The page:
The Story Of The Rose Bowl Created In Infamy

Dec 7, 2016

'Fields of Battle:
Credit Courtesy of Flatiron Books

When most people hear “Rose Bowl,” they immediately think Pasadena, California. But in 1942, the Rose Bowl was relocated to Durham, North Carolina, in the wake of the attack on Pearl Harbor. It's the only Rose Bowl played outside of Pasadena, and the game almost did not happened.

In his new book "Fields of Battle: Pearl Harbor, the Rose Bowl and the Boys Who Went to War" (Flatiron Books/2016), sports writer Brian Curtis tells the story of the game and the men who first met on the field as opponents and later as allies on the front lines.

In an interview with “The State of Things” host Frank Stasio, Curtis said almost immediately after the attack on Pearl Harbor, a public debate arose about whether the Rose Bowl between Duke University and Oregon State College should take place.

“On the one hand people said, ‘We must play the Rose Bowl game. If we don’t we are further giving into the enemy by stopping our way of life and sports is exactly what we need.’” Curtis said.

“On the flipside, you had those who said, ‘We are now officially in World War II. Many of these young boys who are playing in the game will be going off to war, and this is their last Christmas at home. Staging a game in southern California could be a danger, and the Japanese could easily bomb it.”

Ultimately, Lt. Gen. John DeWitt asked the governor of California to cancel the game in Pasadena. But within two days, it was rescheduled to be played in Durham, North Carolina thanks to the influence of Duke head coach Wallace Wade.

Oregon State College was the underdog in the matchup, but upset Duke University with a score of 20 to 16.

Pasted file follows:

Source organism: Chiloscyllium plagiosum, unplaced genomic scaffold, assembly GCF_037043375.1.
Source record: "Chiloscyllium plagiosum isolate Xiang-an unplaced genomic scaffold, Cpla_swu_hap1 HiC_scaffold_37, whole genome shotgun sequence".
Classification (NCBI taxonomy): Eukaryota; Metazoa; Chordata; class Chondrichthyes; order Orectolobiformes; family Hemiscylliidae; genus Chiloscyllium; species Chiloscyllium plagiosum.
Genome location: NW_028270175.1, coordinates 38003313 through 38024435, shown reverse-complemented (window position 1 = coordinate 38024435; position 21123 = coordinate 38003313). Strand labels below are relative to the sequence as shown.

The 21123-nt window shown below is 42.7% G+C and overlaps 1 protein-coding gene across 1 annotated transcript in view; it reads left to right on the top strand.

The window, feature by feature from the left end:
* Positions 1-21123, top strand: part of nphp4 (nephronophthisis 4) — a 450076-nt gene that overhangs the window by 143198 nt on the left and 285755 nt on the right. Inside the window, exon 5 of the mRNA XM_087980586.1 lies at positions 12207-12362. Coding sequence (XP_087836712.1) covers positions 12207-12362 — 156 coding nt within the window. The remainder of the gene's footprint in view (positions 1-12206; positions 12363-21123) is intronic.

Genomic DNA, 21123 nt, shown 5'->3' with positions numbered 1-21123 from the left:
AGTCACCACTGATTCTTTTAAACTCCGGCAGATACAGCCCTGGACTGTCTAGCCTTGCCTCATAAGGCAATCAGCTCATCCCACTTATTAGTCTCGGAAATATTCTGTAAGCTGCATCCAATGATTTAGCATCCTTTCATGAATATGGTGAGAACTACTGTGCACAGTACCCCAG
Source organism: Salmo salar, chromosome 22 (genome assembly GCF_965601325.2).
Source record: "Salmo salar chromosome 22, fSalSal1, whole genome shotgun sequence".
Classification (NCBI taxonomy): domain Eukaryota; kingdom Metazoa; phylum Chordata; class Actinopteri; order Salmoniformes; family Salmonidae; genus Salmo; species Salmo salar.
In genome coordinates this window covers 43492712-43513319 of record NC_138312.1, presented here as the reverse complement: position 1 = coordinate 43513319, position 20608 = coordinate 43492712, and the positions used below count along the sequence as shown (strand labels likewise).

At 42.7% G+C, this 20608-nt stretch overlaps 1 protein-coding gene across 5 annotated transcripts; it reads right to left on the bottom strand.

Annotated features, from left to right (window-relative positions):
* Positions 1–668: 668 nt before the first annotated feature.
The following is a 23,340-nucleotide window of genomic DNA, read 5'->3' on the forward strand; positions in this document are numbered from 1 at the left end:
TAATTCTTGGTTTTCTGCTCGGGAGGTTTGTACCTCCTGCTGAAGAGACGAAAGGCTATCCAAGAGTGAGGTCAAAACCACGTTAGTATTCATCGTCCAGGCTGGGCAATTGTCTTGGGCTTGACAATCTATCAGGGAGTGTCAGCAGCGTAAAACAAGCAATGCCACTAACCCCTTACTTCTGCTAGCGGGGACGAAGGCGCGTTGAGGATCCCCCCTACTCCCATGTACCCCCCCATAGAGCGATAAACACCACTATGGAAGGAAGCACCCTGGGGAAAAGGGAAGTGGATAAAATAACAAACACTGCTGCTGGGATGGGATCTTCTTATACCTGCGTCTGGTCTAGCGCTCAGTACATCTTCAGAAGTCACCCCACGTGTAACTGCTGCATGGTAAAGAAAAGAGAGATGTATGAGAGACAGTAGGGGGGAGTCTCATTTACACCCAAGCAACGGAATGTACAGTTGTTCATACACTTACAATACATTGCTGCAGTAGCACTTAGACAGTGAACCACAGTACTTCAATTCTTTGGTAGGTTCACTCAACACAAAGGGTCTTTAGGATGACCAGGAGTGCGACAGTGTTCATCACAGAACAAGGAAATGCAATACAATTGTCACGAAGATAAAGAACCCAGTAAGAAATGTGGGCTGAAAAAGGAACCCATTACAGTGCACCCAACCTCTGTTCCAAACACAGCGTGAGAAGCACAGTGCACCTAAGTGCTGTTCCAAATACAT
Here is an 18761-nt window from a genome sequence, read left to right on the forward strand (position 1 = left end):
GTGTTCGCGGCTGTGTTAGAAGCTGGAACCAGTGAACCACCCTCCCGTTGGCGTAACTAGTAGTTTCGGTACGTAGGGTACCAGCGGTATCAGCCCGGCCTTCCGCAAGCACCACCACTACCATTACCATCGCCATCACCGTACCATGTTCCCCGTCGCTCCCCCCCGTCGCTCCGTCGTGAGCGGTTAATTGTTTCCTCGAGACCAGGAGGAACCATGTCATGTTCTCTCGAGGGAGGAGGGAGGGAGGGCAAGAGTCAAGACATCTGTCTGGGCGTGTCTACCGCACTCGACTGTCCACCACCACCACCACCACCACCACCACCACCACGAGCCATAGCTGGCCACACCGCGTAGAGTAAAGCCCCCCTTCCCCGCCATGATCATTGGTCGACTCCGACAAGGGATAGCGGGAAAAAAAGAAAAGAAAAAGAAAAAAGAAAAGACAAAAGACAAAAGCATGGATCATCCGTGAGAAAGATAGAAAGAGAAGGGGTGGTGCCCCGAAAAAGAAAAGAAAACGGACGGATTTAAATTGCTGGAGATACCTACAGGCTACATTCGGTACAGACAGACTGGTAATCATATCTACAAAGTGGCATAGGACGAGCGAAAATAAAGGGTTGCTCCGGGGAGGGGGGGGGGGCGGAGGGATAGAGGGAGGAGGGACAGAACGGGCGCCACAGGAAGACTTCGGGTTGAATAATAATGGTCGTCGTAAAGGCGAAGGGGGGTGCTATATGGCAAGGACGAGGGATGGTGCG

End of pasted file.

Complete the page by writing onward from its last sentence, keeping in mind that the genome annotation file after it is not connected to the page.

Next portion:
Not every player on Oregon State was able to play in the game. Days before the team hopped on the train to Durham, FBI agents showed up to the Oregon State practice field to inform  player Jack Yoshihara he was unable to travel with the team. Yoshihara was a Japanese American and was considered an “enemy of the state” after the attack on Pearl Harbor. Yoshihara finished his spring semester at Oregon State and was sent to an internment camp with his family in Idaho in the summer of 1942.

“For years after there was a lot of resentment from Jack and his sons and daughters toward how he was treated by America, which we can all understand,” Curtis said. “If there is a positive end to this story, he was finally awarded his Oregon State degree about five or six years before his death, was given his Rose Bowl ring, and his family actually three weeks ago came to the 75th anniversary reunion that Oregon State hosted in Corvallis.”

Curtis books also follows the lives of Charles Haynes of Duke and Frank Parker of Oregon State. The two met in Italy while serving during the war and realized they had been opponents in the 1942 Rose Bowl. In October of 1944, Haynes was wounded after leading a charge on the battlefield. He was left for dead, but Parker heard his friend was dying and rescued him. WIthin months after the rescue, Haynes was back on the front lines.

“I thought that they should be main characters. They weren’t necessarily the stars or MVPs, but it emblematizes who these boys were. They were innocent boys who played in this unique football game as opponents and ended up on the same team wearing the same uniform,” Curtis said.